FAI therefore conceives of the environment as a whole and also believes that each force of social participation must contribute its own expertise and enterprise to this whole. I see FAI as being particularly suited and dedicated to reducing the imbalance between nature and history, promoting in citizens the awareness of place through stories and actions relating to the study, education, maintenance and planning of assets and surroundings through its material and immaterial heritage. The separation of the two cultures, the scientific and the humanistic, is not helpful to such a mission, which has been in place from the beginning (58 years have passed since Snow’s famous essay, The Two Cultures). There is a common sense formation to be developed, to integrate the culture of nature on the one hand and that of landscape, history and art on the other, making use of both direct contacts and the web. FAI’s environmental action – such as the collection of 2.3 million votes on I Luoghi del Cuore (Italian Places I Love)- is becoming increasingly necessary and urgent.
However, greater weight needs to be given to the culture of nature, on which an old, idealistic prejudice continues to weigh. FAI intends to be better equipped in terms of skills and activities, as soon as it has lifted the second knee as well. The environmental issue and the digital issue will therefore animate the third operational plan of the nine-year strategic plan that was launched in 2014 and that will give FAI the new dimension that our Giulia Maria has fought so hard for in recent years.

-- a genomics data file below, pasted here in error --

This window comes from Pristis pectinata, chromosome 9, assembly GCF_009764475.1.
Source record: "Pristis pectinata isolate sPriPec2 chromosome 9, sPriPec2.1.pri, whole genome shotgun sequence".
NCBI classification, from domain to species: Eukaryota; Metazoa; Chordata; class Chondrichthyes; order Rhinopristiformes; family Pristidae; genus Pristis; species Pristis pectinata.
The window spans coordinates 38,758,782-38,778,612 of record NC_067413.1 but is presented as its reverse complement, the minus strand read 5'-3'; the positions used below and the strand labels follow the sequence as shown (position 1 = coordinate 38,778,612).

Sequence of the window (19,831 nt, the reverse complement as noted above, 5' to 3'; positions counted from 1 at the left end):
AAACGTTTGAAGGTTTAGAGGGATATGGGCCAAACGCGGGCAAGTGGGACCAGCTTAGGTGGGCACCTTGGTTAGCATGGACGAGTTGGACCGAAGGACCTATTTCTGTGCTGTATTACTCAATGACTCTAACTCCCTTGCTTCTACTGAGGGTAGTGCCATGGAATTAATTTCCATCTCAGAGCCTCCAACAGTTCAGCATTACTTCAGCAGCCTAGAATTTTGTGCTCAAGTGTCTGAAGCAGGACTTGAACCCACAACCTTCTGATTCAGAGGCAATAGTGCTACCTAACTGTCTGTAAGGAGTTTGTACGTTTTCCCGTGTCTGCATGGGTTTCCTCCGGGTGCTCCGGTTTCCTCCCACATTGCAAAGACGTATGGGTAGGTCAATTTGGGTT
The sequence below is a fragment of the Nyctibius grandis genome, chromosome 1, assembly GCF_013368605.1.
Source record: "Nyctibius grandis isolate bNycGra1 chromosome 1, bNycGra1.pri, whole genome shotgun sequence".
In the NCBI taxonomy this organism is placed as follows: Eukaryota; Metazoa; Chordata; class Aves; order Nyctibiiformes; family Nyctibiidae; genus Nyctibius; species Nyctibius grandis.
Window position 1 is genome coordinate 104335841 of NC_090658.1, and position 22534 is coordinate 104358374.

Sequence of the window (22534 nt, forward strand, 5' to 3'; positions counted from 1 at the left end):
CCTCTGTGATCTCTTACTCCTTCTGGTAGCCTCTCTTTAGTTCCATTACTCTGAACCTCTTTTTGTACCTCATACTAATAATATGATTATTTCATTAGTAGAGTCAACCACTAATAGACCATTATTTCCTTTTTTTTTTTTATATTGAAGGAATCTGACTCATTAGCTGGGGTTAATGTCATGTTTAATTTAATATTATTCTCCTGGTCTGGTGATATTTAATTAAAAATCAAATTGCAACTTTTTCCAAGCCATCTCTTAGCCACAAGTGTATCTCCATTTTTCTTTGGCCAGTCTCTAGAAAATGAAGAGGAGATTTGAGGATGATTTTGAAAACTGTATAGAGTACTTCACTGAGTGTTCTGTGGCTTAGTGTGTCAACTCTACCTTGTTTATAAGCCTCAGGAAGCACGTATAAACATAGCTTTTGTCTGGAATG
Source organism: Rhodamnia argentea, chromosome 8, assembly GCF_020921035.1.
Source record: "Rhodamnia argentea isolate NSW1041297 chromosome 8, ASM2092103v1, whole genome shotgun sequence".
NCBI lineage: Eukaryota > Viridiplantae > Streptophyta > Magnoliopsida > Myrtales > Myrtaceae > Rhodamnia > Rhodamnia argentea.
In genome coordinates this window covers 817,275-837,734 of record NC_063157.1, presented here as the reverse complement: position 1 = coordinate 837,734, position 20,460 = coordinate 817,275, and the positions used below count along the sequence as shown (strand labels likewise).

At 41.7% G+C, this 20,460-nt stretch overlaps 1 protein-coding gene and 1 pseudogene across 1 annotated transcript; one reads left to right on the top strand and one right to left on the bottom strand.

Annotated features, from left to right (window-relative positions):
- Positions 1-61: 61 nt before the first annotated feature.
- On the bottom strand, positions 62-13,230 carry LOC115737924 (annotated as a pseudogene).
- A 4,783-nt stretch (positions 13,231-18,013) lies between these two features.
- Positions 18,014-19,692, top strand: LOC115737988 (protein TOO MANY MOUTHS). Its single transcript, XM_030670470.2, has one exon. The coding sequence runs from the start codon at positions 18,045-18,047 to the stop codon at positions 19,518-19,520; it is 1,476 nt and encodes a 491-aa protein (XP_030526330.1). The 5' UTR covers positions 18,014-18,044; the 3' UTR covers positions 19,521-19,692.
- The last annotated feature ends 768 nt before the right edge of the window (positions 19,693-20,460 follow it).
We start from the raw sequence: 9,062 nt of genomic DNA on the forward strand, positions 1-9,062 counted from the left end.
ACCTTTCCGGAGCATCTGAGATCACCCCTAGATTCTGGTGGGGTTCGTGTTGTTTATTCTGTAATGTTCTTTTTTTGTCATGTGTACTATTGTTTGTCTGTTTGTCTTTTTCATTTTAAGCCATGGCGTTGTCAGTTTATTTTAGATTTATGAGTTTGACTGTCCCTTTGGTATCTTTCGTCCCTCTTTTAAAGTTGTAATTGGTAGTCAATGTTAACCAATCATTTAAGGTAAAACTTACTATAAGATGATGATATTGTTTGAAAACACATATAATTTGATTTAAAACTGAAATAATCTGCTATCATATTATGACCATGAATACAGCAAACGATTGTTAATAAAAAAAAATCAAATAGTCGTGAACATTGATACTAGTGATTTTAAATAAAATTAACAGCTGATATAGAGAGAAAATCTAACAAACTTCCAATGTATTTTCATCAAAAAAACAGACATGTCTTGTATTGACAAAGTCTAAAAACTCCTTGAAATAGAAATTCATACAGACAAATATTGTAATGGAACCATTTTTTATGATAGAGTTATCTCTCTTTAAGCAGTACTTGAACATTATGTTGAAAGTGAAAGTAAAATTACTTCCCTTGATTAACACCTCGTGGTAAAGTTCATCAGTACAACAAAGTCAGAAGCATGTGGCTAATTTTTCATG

Man is a cultural being: he perceives everything through a mind bent on scientific truth as well as on meanings and symbols, the latter being a field of the most uncertain truths. It follows that the environmental battle must be fought not only in the field, but also in the heart of our minds, which must develop an integrated environmental conception, rejecting the splitting of the two cultures that still seduce today, because of the simplifications they allow, and that also afflict us, because of the mutilations they inflict. Nature and History seem to me to be continents adrift, which must recombine as soon as possible, reconciling in a new system of relations. An all-natural environment only existed before our species, which already at its beginnings devoured half of the large mammals (such as mammoths), and an exclusively historical environment would represent a one-sidedness that would lead us to extinction.
The other environmental associations in our civil society make their contribution to the environment mainly in naturalistic and structural aspects. FAI supports their action and asks them, conversely, to support their own activity, which tends to address aspects of the landscape and the historical and artistic heritage in a contextual manner and therefore in a fully and concretely environmental manner. It would not be helpful to persist in separating or, worse still, opposing nature and culture, especially in Italy, where nature and history are intertwined in every corner, giving rise to the ‘most beautiful country in the world’. In short, each according to its own vocation, but all trying to recompose the environmental orange in its entirety, through its various segments. In the Valley of the Temples in Agrigento – where our Giardino della Kolymbethra is located – we must care for the trees like the columns of the temples, as the environment and humanity demand.
But if we have enough columns, we need to plant many more trees.
Andrea Carandini, FAI President